Friday, June 26, 2009

The Hurt Locker


You drive away from the theater after this film and you recognize a feeling you haven't had since you were a kid at the movies: the outside world seems strange, unreal, and/or you are in an altered state. Like Staff Sgt. William James (the symbolic significance of the name--the American who wrote about physiology, psychology, and philosophy, all of which this film addresses--does not seem accidental), you come back into a world that just doesn't seem real. And yes, one imagines that that is what it is like for someone coming back from war. Or any trauma, for that matter.

Staff Sgt. James is overwhelmed by the choices in a cereal aisle in the mega grocery mart at home in the end; he appears alone and lost (and it doesn't seem an accident of casting that the mother of his child is played by Evangeline Lilly of the TV series "Lost"). Having returned from war, James finds his home alien, quotidian. In the field, every moment is one in high gear. Even off duty the sergeants stage a fight; every moment is full of (or frought with) a passionate intensity in which mind, body, and soul become one; in which thoughts, emotions, and actions are all operating at the same heightened synchronous pitch.

And Kathryn Bigelow's film and her directing style are the objective correlatives of this theme: the film is relentless, one in which form is function, in which the action never stops, though I would argue that it is not an action film. Rather, it is a visceral character study. Nor is it a film about the war in Iraq, but rather, any war, or any experience that takes us out of the ordinary into the extraordinary. I'm reminded of Marlowe's and Kurtz's experiences in Heart of Darkness (or Apocalyse Now); watching this movie, I was also reminded of Coming Home and The Year of Living Dangerously and Under Fire. Bigelow's documentary style, the revelation of character and personality through behavior, sound design as opposed to music keyed to cue us how and when to feel (because we can't stop feeling here, just as Bravo company can't stop the enemy from planting another bomb for them to defuse)--everything is synchronous in this film.

A side note: the traditional leading men heroes here--actors Guy Pearce, David Morse, Ralph Fiennes--two of the three die within minutes of their introductions. That's not accidental casting, either. Bigelow is making not so fine a point that this is not a story about extraordinary personalities; it is about how the event shapes and creates those personalities, how action defines and delineates character.

Another side note: James and his predecesssor (played by Guy Pearce) resemble astronauts in their defusing suits and helmets; James going back for another rotation of duty at the end is like a Neil Armstrong heading back to the moon for keeps. The trio brings to mind such disparate references as Apollo 13 and Buckaroo Banzai. But there are no heroes or jokes in this film.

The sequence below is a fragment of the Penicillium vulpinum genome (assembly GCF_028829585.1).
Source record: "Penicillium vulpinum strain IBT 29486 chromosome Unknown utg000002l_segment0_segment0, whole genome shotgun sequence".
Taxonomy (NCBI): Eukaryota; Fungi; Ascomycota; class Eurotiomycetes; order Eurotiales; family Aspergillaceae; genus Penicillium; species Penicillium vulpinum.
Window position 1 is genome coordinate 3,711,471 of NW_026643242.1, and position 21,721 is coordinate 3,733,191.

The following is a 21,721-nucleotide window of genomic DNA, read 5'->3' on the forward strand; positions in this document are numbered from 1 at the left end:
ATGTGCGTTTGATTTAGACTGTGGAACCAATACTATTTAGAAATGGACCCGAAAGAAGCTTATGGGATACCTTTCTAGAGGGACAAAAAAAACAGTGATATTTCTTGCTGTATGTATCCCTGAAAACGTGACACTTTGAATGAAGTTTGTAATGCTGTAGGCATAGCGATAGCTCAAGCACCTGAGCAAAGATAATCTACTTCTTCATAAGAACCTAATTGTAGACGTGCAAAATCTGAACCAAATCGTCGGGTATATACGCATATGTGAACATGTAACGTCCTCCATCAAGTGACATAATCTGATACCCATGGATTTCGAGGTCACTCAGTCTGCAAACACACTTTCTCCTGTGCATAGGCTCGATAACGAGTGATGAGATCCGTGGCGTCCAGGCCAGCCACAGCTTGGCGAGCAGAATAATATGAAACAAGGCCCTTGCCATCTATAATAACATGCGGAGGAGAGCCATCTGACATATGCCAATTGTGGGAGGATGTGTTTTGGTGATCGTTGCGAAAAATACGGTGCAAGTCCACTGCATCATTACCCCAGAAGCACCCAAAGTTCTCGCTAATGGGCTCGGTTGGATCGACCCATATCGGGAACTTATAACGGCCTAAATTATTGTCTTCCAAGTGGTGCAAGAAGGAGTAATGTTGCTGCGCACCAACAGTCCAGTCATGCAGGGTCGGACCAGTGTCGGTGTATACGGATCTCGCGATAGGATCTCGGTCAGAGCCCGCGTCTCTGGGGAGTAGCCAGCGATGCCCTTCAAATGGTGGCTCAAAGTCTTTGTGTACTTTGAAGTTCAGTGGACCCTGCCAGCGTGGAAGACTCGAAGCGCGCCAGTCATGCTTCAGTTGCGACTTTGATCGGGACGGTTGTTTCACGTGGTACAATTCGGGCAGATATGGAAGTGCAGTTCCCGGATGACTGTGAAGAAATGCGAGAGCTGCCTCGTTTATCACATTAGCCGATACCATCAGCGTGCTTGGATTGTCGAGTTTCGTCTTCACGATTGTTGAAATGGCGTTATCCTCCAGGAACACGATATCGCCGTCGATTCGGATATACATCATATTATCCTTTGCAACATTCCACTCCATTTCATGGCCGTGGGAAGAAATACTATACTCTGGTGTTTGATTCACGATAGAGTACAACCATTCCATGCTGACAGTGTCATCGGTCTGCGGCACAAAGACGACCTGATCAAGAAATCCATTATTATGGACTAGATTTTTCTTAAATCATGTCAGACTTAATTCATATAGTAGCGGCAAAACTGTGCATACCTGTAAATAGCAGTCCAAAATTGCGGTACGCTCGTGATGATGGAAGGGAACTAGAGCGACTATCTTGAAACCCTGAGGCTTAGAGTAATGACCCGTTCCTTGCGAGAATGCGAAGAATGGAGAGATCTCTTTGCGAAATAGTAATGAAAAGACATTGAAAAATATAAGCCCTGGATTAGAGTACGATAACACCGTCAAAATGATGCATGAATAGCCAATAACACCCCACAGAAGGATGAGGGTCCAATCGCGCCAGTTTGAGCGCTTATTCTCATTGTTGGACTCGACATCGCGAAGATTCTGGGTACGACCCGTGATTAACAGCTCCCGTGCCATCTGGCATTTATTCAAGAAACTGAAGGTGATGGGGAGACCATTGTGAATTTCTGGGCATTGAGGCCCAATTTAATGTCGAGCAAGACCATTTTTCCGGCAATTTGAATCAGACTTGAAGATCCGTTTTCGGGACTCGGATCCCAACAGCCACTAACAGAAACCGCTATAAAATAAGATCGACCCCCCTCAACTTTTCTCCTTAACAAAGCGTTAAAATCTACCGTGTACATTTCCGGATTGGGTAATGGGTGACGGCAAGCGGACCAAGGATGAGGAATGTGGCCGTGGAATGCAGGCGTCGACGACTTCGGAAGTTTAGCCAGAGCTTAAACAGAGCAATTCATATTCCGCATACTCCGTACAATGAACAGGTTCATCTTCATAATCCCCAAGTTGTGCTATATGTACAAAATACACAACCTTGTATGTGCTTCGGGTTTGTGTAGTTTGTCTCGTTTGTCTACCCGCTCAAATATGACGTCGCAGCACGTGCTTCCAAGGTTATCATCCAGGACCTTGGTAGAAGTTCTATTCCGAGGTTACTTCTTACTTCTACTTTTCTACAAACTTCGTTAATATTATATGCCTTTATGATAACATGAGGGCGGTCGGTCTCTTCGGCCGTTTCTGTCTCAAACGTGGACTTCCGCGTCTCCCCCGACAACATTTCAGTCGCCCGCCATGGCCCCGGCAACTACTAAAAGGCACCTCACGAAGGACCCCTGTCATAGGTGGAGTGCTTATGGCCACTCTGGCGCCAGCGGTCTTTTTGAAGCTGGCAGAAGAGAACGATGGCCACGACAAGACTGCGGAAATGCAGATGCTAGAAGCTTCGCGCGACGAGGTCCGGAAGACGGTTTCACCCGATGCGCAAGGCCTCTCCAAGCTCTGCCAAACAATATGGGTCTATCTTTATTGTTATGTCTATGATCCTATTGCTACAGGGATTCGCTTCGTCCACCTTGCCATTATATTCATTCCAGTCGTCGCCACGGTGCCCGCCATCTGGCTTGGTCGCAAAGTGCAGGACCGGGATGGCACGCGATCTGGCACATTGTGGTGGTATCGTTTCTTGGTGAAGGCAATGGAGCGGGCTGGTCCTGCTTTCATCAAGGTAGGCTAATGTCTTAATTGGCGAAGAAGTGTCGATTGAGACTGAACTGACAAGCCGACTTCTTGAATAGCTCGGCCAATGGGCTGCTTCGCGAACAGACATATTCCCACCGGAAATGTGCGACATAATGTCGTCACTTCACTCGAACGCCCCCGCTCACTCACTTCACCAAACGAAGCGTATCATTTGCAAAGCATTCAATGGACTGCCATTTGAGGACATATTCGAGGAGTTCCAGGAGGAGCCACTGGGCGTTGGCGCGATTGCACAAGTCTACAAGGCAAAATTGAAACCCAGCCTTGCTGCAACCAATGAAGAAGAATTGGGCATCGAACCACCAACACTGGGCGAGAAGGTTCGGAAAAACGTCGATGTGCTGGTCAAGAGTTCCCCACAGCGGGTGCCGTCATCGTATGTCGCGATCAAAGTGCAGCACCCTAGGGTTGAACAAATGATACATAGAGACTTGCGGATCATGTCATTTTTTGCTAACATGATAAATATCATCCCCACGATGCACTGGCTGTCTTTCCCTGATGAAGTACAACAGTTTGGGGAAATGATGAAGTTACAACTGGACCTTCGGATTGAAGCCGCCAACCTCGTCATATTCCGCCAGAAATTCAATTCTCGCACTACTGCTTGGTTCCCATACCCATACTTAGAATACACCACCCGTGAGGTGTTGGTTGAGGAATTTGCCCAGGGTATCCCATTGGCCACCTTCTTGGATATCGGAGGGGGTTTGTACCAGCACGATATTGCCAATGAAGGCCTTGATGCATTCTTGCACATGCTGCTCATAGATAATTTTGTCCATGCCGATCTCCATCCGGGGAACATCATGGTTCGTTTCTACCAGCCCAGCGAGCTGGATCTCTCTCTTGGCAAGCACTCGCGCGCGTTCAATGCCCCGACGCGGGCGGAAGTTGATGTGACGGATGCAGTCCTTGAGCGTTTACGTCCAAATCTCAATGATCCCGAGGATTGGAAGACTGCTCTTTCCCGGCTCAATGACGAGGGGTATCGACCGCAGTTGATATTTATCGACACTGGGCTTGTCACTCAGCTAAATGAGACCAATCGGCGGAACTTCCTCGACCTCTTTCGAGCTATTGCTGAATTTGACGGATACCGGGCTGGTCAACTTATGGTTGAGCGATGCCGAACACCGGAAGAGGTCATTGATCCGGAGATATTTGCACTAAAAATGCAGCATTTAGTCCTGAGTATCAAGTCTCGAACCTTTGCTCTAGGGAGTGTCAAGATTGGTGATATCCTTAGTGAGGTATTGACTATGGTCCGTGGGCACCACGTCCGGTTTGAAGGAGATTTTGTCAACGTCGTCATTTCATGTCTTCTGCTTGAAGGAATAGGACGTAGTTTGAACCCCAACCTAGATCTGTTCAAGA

Bigelow's work here as a director is a thing of beauty. She makes her much younger male action directors look like they're playing with toys. Well, they are. Leave the Transformers to the boys. This a movie for grown-ups.

I used to be acquainted with Bigelow in the early 80s (we are contemporaries, born in the same year), and I was always a huge fan and promoter of her writing and directing. So there's a part of me that's validated and thrilled by her accomplishment here. I'm sure this will be one of the ten films nominated for an Oscar this year, and I predict that Bigelow will be nominated for Best Director, and Jeremy Renner, who plays William James, for Best Actor.

http://thehurtlocker.com/

http://www.psychologytoday.com/blog/dream/201003/hero-in-addiction

http://thehurtlockerawards.com/


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http://www.nytimes.com/2010/03/14/movies/14dargis.html

1 comment:

  1. Brava! Ultimately, I see Hurt Locker as a samurai film. There's not much character arc for the lead in the traditional sense that we understand character arcs. There is movement but it's very subtle. We know basically nothing about this man (save for the supermarket scene at the end) and we don't have to. The movie isn't a story about fighting inner psychic demons but about fighting the outer demon, the "thing", in this case, a bomb. I like that she chose this approach. She could have told the story in a more traditional sense but it would have cheapened it. I am so happy she was nominated. I think she's a lock to win best director. Hoping that the smurfs don't win best film but fear they might.

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